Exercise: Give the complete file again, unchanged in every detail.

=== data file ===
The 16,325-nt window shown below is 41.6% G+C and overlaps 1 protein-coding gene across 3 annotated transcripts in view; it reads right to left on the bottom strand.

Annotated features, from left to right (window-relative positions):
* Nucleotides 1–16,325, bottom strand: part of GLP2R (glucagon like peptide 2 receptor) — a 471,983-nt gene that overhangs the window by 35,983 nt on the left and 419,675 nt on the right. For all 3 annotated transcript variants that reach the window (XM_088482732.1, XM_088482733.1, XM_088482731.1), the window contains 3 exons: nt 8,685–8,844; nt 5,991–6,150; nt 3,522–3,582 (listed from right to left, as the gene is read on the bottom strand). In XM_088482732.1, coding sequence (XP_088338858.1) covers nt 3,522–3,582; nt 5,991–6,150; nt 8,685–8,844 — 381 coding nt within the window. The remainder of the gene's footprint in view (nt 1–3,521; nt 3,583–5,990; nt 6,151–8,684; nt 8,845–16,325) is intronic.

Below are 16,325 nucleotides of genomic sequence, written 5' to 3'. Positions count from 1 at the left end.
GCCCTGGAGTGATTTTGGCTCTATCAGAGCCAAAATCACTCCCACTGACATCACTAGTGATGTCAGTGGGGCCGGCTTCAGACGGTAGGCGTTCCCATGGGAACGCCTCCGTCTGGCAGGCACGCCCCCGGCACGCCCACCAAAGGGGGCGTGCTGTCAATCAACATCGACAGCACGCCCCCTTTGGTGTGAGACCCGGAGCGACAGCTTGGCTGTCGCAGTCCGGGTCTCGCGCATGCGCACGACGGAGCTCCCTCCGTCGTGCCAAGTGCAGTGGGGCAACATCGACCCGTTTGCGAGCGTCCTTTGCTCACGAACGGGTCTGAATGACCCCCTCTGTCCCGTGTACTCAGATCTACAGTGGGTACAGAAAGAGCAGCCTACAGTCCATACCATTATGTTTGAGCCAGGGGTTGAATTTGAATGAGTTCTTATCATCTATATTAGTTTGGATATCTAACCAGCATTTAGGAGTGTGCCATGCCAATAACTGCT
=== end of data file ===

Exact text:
The 16,325-nt window shown below is 41.6% G+C and overlaps 1 protein-coding gene across 3 annotated transcripts in view; it reads right to left on the bottom strand.

Annotated features, from left to right (window-relative positions):
* Nucleotides 1–16,325, bottom strand: part of GLP2R (glucagon like peptide 2 receptor) — a 471,983-nt gene that overhangs the window by 35,983 nt on the left and 419,675 nt on the right. For all 3 annotated transcript variants that reach the window (XM_088482732.1, XM_088482733.1, XM_088482731.1), the window contains 3 exons: nt 8,685–8,844; nt 5,991–6,150; nt 3,522–3,582 (listed from right to left, as the gene is read on the bottom strand). In XM_088482732.1, coding sequence (XP_088338858.1) covers nt 3,522–3,582; nt 5,991–6,150; nt 8,685–8,844 — 381 coding nt within the window. The remainder of the gene's footprint in view (nt 1–3,521; nt 3,583–5,990; nt 6,151–8,684; nt 8,845–16,325) is intronic.

Below are 16,325 nucleotides of genomic sequence, written 5' to 3'. Positions count from 1 at the left end.
GCCCTGGAGTGATTTTGGCTCTATCAGAGCCAAAATCACTCCCACTGACATCACTAGTGATGTCAGTGGGGCCGGCTTCAGACGGTAGGCGTTCCCATGGGAACGCCTCCGTCTGGCAGGCACGCCCCCGGCACGCCCACCAAAGGGGGCGTGCTGTCAATCAACATCGACAGCACGCCCCCTTTGGTGTGAGACCCGGAGCGACAGCTTGGCTGTCGCAGTCCGGGTCTCGCGCATGCGCACGACGGAGCTCCCTCCGTCGTGCCAAGTGCAGTGGGGCAACATCGACCCGTTTGCGAGCGTCCTTTGCTCACGAACGGGTCTGAATGACCCCCTCTGTCCCGTGTACTCAGATCTACAGTGGGTACAGAAAGAGCAGCCTACAGTCCATACCATTATGTTTGAGCCAGGGGTTGAATTTGAATGAGTTCTTATCATCTATATTAGTTTGGATATCTAACCAGCATTTAGGAGTGTGCCATGCCAATAACTGCT